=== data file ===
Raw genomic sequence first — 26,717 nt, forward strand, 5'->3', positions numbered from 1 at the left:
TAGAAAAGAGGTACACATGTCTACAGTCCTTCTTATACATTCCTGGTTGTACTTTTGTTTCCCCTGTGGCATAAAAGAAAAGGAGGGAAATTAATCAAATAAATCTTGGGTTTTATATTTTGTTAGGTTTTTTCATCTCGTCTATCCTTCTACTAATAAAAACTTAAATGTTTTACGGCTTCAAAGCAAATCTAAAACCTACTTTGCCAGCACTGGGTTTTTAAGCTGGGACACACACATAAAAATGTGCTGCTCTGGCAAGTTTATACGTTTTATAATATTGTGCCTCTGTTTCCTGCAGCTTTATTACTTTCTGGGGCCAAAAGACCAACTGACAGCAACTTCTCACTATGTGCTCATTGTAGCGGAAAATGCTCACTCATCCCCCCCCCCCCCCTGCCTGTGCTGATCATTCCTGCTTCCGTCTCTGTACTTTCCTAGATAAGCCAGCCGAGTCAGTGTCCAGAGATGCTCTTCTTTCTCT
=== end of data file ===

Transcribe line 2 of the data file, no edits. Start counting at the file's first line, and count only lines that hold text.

TAGAAAAGAGGTACACATGTCTACAGTCCTTCTTATACATTCCTGGTTGTACTTTTGTTTCCCCTGTGGCATAAAAGAAAAGGAGGGAAATTAATCAAATAAATCTTGGGTTTTATATTTTGTTAGGTTTTTTCATCTCGTCTATCCTTCTACTAATAAAAACTTAAATGTTTTACGGCTTCAAAGCAAATCTAAAACCTACTTTGCCAGCACTGGGTTTTTAAGCTGGGACACACACATAAAAATGTGCTGCTCTGGCAAGTTTATACGTTTTATAATATTGTGCCTCTGTTTCCTGCAGCTTTATTACTTTCTGGGGCCAAAAGACCAACTGACAGCAACTTCTCACTATGTGCTCATTGTAGCGGAAAATGCTCACTCATCCCCCCCCCCCCCCTGCCTGTGCTGATCATTCCTGCTTCCGTCTCTGTACTTTCCTAGATAAGCCAGCCGAGTCAGTGTCCAGAGATGCTCTTCTTTCTCT